It may be hard to believe, but Gov. Gretchen Whitmer has only been in office for a year.

You are forgiven if you thought the Democratic governor was running for reelection this past November. Her endless posturing last year certainly made it seem like she was. 

And if you thought last year was bad, this year will surely be worse. 

Besides the headline-grabbing presidential race and control of Congress, the Michigan House of Representatives is also up for control.

Democrats hope they can take a majority in the lower chamber of the Legislature. Not only would that help Whitmer with getting her agenda through the Capitol, but it would also strengthen the party’s hand in the redistricting process.

Yes, a voter-approved citizens commission is supposed to do much of the redistricting work, but ongoing litigation has created an outside chance that the courts could still toss their mandate on constitutional grounds. If that happens then Democrats with their majority in the House would be in a strong position to demand concessions in the mapmaking of congressional, state Senate and state House districts.

Even if the process ends up in the hands of the commission, sitting legislators will remain important due to the power of incumbency. If the commission truly draws fair, nonpartisan boundaries then it is inevitable that some sitting Democrats would either end up in the district of a Republican or in a more competitive seat against a non-incumbent challenger when the first election under the new map is held in 2022. In both scenarios, the conventional wisdom says an incumbent from the party with majority is favored, if only slightly.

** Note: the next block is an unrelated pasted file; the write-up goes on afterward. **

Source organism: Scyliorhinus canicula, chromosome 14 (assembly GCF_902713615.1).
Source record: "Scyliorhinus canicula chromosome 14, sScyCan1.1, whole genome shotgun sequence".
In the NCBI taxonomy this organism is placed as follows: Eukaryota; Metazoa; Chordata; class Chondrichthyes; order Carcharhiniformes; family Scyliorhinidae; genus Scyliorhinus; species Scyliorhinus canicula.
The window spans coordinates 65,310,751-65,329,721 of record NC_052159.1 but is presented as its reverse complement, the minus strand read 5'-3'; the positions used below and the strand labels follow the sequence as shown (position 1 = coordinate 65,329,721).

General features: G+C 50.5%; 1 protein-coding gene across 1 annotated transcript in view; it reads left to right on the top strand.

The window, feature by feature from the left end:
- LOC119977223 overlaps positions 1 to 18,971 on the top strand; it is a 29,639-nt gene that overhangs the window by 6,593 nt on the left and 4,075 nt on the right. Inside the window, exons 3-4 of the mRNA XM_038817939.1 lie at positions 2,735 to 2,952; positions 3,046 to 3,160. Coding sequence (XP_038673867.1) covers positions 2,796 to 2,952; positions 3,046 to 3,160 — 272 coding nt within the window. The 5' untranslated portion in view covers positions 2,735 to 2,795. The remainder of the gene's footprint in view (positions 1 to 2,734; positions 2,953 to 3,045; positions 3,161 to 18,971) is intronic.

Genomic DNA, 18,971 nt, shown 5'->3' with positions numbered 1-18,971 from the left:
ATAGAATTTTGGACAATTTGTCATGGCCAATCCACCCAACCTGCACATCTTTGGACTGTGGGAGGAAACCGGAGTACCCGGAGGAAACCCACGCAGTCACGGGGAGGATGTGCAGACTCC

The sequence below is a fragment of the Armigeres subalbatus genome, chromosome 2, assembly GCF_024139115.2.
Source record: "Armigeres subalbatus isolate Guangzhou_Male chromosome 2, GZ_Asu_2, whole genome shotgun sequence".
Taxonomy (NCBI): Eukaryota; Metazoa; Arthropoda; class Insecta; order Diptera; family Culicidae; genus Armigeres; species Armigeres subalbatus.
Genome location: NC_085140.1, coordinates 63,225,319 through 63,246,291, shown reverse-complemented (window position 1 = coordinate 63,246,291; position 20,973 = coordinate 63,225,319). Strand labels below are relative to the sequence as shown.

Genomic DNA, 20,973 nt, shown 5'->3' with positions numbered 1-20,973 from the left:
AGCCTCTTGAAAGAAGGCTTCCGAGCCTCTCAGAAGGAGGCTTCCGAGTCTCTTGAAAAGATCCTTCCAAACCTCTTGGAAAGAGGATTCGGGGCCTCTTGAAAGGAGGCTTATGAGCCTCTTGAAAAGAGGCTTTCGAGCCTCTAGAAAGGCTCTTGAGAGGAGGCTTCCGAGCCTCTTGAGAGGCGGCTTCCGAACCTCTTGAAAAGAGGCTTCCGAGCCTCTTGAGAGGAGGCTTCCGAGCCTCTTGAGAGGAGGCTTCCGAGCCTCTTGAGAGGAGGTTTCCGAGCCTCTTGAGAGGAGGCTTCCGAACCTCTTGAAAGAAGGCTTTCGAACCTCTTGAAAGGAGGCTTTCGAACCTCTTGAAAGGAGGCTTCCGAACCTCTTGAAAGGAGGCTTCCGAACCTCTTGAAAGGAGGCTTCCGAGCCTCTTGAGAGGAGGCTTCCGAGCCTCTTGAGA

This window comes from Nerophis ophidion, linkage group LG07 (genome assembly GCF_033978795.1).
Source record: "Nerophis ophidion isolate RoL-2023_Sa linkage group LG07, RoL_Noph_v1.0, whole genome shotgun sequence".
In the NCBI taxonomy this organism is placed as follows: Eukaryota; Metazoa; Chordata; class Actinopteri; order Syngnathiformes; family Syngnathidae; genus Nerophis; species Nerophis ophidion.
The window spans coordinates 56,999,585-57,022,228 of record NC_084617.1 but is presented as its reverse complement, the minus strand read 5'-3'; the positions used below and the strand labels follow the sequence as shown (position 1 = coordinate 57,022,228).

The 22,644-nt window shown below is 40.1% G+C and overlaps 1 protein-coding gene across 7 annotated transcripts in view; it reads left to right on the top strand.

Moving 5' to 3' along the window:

At the end of the day, however, Whitmer has a simple math problem: There are more Republicans than Democrats in the Legislature.

And even if her party had majority in one or both chambers it is unclear that anything would be different.

Just look at Whitmer’s gas tax hike, the signature policy proposal of her first year and arguably the most important plank in her 2018 campaign platform, even if at the time of running she lied about her raising taxes to “fix the damn roads.”

Sure, Republicans under the consistent leadership of Speaker of the House Lee Chatfield and Senate Majority Leader Mike Shirkey opposed the gas tax hike. That was a given, notwithstanding the very real concern that some term-limited GOP legislators might vote with the governor. Yet, Whitmer’s gas tax hike wasn’t killed by their unified opposition. It was the Democratic leader in the state House who actually sealed its fate.

Whitmer’s inability to count votes — to say nothing of her ability to actually get work done — cost her a year of results.

And in an election year, the chances of any Republican legislators defying their party to vote with the governor are nonexistent.

Even coming together on something as simple as a state budget that both respects the political mandate of majority Republicans and is workable for Whitmer will hardly be easy, as we saw when the governor provoked a constitutional crisis over the most recent GOP-passed budget.

Dennis Lennox is a political commentator and public affairs consultant.

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